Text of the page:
Some of the most powerful tools for combating climate change—carbon emissions tracking, predictive climate modeling, and less energy-intensive computing resources—depend on the ability to freely access cross-border data transfers. By contrast, restricting the ability to share knowledge, information, and data across transnational IT networks, and mandating the localization of computing resources in particular regions undermines the ability to address climate challenges and in many cases can risk having the opposite effect of reducing emissions.
- Data Transfers & Carbon Tracking
Addressing climate change requires assessing the carbon profiles associated with organizations, processes, and product and service offerings. Achieving these assessments are critical to meaningful emissions and carbon tracking and depends upon gathering a wide array of data points from across regions and organizations—which means access to cross-border data transfers.
This includes data gathered across transnational digital networks—transportation logs, meter readings, fuel purchase records, direct monitoring, or other methods for acquiring data from specific activities across the international value chain. In this context, data analytics combined with Internet of Things (IoT) solutions can help enterprises more efficiently structure, collect, and transform cross-border data into reports for accurate carbon accounting, reducing overall efforts around data collection and enhancing data quality.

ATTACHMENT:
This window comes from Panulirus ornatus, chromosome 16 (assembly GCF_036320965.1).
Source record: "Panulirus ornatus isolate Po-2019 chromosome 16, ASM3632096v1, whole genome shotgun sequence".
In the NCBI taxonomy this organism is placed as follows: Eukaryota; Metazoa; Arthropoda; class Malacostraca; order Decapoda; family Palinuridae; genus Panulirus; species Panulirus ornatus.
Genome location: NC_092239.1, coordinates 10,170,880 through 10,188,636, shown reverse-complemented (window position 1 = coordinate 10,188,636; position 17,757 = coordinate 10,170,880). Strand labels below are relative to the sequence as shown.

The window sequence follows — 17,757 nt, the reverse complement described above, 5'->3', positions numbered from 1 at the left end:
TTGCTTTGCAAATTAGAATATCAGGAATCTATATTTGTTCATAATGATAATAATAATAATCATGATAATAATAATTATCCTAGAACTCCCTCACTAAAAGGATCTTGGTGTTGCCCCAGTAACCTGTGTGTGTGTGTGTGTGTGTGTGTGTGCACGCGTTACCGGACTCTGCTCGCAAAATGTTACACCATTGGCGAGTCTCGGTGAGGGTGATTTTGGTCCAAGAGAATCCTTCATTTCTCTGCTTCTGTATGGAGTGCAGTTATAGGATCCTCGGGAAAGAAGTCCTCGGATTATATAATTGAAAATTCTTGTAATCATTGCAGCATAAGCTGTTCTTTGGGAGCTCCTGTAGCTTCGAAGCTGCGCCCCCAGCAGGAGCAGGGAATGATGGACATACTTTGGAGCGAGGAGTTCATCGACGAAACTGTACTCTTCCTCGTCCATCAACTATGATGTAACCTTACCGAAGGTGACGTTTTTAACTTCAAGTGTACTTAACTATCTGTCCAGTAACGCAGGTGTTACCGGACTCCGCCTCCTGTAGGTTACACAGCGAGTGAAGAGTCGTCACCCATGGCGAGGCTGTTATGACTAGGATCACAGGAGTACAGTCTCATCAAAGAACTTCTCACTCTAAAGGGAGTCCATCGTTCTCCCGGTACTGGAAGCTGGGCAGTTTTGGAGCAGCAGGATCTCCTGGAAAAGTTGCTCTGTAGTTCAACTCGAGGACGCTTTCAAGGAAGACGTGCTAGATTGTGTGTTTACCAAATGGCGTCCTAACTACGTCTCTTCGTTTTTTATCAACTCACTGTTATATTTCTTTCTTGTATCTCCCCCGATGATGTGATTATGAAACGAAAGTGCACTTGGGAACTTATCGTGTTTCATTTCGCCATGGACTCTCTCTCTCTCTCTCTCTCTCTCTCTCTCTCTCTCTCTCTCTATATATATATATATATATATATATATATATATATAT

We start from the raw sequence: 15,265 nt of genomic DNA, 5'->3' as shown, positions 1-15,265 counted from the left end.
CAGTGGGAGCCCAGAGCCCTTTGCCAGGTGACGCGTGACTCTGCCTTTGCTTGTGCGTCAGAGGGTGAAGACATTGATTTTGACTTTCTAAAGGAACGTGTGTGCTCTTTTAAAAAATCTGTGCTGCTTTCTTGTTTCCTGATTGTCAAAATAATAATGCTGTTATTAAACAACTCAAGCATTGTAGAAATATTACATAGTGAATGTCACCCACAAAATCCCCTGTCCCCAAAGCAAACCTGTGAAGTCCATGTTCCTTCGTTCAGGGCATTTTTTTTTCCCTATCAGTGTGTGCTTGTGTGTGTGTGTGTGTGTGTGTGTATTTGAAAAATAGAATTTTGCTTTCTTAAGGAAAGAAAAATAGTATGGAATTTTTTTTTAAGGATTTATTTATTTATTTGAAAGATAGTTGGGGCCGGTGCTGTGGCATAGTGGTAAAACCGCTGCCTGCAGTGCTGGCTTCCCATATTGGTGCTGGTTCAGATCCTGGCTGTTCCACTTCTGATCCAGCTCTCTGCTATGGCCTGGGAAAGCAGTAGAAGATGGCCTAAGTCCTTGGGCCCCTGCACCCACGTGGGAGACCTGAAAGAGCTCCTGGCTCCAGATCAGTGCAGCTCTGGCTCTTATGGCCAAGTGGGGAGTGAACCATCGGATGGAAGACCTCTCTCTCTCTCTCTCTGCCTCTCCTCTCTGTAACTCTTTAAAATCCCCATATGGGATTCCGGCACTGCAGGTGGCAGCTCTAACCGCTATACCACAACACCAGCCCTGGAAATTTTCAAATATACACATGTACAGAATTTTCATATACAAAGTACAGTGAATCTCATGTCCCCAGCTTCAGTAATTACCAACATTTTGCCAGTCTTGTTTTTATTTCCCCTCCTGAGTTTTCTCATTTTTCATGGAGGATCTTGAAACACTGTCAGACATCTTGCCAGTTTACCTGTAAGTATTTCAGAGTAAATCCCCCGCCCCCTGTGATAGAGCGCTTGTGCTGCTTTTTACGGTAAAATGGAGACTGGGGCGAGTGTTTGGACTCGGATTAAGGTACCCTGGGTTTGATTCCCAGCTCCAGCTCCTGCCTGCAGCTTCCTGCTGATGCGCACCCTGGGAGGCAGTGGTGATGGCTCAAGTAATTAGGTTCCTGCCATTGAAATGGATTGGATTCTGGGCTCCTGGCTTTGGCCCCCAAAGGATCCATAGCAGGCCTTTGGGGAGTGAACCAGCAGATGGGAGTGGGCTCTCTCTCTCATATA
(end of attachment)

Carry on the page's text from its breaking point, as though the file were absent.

- Data Transfers & Predictive Climate Modeling
Cross-border data transfers are also critical to predictive climate modeling, an emerging area of environmental data science focused on predicting a wide array of climate risks and their collateral impacts—such as property damage and supply chain disruptions. Predictive climate modeling allows for improved disaster planning and recovery as well as better predictions of actuarial risks relating to climate change.
Cross-border predictive climate modeling requires the real-time application of machine learning and traditional weather modeling approaches to multi-regional data, which may include satellite data, sensor data from weather stations, topographical data, and IoT data. This type of modeling helps disaster risk experts from national and international organizations better prepare communities for climate-related risk. Likewise, cloud-based digital twins solutions are being used to predictively model future climate changes by aggregating large volumes of cross-border data relating to atmospheric and topographical conditions as well as human activities.